University of Alabama expected to return $21.5M over donor's abortion remarks

University of Alabama expected to return $21.5M over donor's abortion remarks
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The University of Alabama is expected to return a $21.5 million donation it received in September after the donor advised women against attending the school because of the state's new abortion ban, according to The Associated Press.

Hugh F. Culverhouse Jr. pledged $26.5 million to the university last year, $21.5 million of which he has paid so far. The relationship between Culverhouse and the school began to sour last week, though, after he called on students to boycott the university in response to a new state law, which bans abortion in almost every case except danger to the life of the mother.


“I don’t want anybody to go to that law school, especially women, until the state gets its act together,” Culverhouse, a Florida real estate investor and lawyer, said in the interview.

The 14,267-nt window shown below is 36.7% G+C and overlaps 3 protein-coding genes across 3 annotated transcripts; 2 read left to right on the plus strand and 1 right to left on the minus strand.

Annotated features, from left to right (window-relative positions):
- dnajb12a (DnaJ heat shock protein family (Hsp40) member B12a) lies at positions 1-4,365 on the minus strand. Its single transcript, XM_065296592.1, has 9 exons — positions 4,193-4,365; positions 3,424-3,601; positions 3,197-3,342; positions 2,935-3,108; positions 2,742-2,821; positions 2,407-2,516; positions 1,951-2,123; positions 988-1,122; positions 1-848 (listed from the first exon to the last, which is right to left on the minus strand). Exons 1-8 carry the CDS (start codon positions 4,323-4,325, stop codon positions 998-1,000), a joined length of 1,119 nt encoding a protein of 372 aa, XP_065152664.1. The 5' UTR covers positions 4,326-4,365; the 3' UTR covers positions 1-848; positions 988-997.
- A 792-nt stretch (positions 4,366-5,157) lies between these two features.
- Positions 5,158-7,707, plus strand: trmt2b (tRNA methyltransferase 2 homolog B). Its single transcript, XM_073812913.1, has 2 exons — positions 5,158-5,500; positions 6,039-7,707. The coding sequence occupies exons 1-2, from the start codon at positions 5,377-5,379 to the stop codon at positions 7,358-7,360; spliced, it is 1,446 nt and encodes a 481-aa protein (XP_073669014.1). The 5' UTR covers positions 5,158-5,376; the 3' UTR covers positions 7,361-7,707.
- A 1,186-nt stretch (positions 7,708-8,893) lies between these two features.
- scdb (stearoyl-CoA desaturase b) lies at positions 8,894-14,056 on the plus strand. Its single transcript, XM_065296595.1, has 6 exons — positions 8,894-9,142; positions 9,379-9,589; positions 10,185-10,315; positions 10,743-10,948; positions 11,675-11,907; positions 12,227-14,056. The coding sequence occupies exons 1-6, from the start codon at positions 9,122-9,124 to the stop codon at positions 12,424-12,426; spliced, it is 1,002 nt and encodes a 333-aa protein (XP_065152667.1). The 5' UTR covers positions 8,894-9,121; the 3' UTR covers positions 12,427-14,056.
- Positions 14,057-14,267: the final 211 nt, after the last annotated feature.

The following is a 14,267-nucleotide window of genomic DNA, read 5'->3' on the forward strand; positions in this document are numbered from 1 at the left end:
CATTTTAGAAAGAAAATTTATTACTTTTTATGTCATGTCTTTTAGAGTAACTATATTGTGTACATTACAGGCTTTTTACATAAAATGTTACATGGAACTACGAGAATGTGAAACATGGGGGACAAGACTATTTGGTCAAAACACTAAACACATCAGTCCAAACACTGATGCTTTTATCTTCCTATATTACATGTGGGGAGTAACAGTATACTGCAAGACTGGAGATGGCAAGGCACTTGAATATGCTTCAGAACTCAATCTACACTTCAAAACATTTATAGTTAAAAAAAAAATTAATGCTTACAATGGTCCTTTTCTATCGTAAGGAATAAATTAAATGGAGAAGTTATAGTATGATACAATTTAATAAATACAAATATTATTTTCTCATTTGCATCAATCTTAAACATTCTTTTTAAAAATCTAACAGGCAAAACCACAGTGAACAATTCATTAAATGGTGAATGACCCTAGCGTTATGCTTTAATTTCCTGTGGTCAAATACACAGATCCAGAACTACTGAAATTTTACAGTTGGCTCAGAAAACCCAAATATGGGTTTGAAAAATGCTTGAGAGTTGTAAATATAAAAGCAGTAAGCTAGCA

Shortly after Culverhouse made his comments, the university announced it was considering returning the money. The school told the AP it had been considering returning his donation before his interview, saying he had attempted to leverage the donation to influence how the school was run.

Culverhouse has said the university is lying about the timeline but acknowledged disagreements on how to handle his gift and said he told University of Alabama President Stuart Bell that the law school should admit more students.

The board of trustees will vote Friday on whether to return the gift. Over the years, Culverhouse has made more than $30 million in smaller donations to the university, none of which will be voted on during the Friday meeting.

The university’s law school, the alma mater of former Gov. George Wallace (D), Southern Poverty Law Center co-founder Morris Dees and former Attorney General Jeff SessionsJefferson (Jeff) Beauregard Sessions Senate outlook slides for GOP Supreme Court blocks order that relaxed voting restrictions in Alabama Justice Dept. considering replacing outgoing US attorney in Brooklyn with Barr deputy: report MORE, was renamed after Culverhouse following his gift, but his name may also be removed.

 “You probably shouldn’t put a living person’s name on a building, because at some point they might get fed up and start talking,” Culverhouse told the AP.